O’Brien does an excellent job of drawing from other scholars who previously written or commented on the book (especially Lincoln, Bruce, and Clinton Arnold). He seems to take the best from each without getting sucked into their weak points. It is not a commentary on commentaries, however. O’Brien frequently picks up others’ arguments and advances them much further and more coherently than they ever did.

O’Brien’s defense of Pauline authorship is formidable. I especially appreciate the way he handled the section on the alleged use of Colossians by Ephesians. It certainly is not a straightforward dependence, if there is any.

He also seems to know what pastors need in a commentary. Some commentaries major in lexicology (e.g., Quinn and Wacker on the Pastorals); others in background issues and rhetorical analysis (e.g., Ben Witherington on anything); other still in issues of grammar (e.g., Cranfield on Romans). While all of this information is extremely valuable, often times pastors don’t have time to read a half dozen commentaries to ‘get a bit of this and a bit of that.’ O’Brien does a good job of drawing on the most relevant information from different approaches to the text providing the busy pastor with the closest you can come to a one stop shop.

In agreement with what other reviewers have said, O’Brien is very theologically astute. He understands the implications of his well nuanced positions very clearly. His work on chapter 2 is perhaps the best I have seen by any commentator on any chapter of scripture (although his work on Philippians 2 is also outstanding). It’s clear, thorough, impacting, well supported, and follows the flow of the text beautifully. If there is one weakness I frequently see in commentators, it is that they fail to see how their argument fits into the whole letter. This does not happen to O’Brien.

Also, the section on the armor of God was always a bit enigmatic to me. I did not see before why Paul would ever end his epistle with it. O’Brien’s explanation of how it fit within the wider purposes of Ephesians was very helpful.


I wish O’Brien had done his own translation of the text. Looking at the scholar’s translation up front serves as a quick summary of the conclusions they draw through their exegesis. Also it sometimes helps you more fully grasp their arguments.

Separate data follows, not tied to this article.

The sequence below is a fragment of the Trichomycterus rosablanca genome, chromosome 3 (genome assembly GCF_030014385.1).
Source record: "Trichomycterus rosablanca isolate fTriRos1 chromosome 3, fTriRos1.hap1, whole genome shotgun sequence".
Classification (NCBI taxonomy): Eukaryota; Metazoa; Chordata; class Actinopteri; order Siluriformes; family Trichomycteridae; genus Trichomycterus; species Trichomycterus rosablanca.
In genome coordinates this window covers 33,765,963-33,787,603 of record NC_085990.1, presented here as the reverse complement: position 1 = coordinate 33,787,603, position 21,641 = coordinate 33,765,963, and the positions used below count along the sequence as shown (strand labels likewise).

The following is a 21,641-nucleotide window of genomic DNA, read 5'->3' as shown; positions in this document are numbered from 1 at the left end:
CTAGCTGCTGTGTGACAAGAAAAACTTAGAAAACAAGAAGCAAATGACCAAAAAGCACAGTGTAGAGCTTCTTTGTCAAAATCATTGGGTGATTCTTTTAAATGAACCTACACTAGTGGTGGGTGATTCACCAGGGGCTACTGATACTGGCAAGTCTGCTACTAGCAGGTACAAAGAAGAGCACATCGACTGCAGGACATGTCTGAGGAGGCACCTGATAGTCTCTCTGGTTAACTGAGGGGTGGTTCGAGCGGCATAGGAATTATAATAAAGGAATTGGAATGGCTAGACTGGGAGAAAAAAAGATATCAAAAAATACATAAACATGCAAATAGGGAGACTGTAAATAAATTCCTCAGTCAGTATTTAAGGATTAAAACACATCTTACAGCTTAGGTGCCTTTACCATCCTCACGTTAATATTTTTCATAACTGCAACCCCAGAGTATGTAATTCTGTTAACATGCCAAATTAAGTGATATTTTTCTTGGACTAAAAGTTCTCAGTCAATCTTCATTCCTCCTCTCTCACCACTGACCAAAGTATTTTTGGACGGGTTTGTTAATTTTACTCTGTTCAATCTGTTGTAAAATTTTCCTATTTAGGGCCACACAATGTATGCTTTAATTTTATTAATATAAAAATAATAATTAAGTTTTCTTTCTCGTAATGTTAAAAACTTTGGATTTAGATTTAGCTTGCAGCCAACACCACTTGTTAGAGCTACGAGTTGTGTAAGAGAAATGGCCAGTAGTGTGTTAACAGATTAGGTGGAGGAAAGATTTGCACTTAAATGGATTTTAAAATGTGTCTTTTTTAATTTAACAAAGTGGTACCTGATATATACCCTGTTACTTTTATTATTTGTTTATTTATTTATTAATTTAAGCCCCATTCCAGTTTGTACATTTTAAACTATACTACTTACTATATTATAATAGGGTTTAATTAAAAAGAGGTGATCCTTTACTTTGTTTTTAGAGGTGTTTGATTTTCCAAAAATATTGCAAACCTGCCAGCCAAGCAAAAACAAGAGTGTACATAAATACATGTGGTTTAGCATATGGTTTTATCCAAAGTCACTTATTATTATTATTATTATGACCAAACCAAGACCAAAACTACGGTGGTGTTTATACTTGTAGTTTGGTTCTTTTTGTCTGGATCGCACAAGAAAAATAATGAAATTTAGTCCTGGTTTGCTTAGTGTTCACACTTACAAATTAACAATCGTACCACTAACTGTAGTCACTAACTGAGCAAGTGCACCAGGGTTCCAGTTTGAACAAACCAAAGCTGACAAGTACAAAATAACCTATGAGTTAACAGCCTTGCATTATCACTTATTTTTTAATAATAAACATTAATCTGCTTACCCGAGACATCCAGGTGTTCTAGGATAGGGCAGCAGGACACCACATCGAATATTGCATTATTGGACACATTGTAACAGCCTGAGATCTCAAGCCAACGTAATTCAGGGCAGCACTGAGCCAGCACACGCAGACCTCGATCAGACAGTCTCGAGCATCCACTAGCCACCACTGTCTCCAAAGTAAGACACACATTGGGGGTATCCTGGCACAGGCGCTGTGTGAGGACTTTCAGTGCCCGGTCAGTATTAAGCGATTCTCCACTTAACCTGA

This is minor, but I would have liked a more formidable defense of ‘shod your feet with the preparation of the gospel of peace’ being interpreted as a call to missionary activity. It is not an impossible interpretation, but it does not seem to me to be an obvious one.

Overall Evaluation:

O’Brien’s commentary is outstanding. I cannot more wholeheartedly recommend it. His writing is powerful, clear, and concise, and his analysis incisive; making him eminently quotable. This commentary stands head and shoulders above the rest.

Jeremy Pierce (parableman) August 3, 2008 5 5
O'Brien is the easiest to read of the best Ephesians commentaries. He uses Greek font. It annoys me to no end when someone transliterates the original language without using the original font at least in footnotes, unless the intended audience is exclusively popular level. O'Brien was forced to transliterate in the main text due to the format of the series, but he insisted on using real Greek text in the footnotes. That's ideal when a commentary's audience will include people with good Greek skills and people with no or not very good Greek. I can therefore recommend O'Brien to more people than some of the others in the list. I also think he exercises at least slightly better judgment about the basic meaning of the text than some of the others whose commentaries still qualify among the best. He's thoroughly mined all the major commentaries and has filtered out what's most crucial for interpreting the text accurately, but his exegesis and exposition derives directly from the text. [Full Review]
Brian LeStourgeon July 31, 2008 5 5
Interesting, engaging, erudite, cogent. Concerned with textual meaning and useful expositionally. This is the best commentary on Ephesians.
PastorJustin July 7, 2008 5 5
Best Ephesians Commentary.
D. A. Carson May 26, 2008 5 5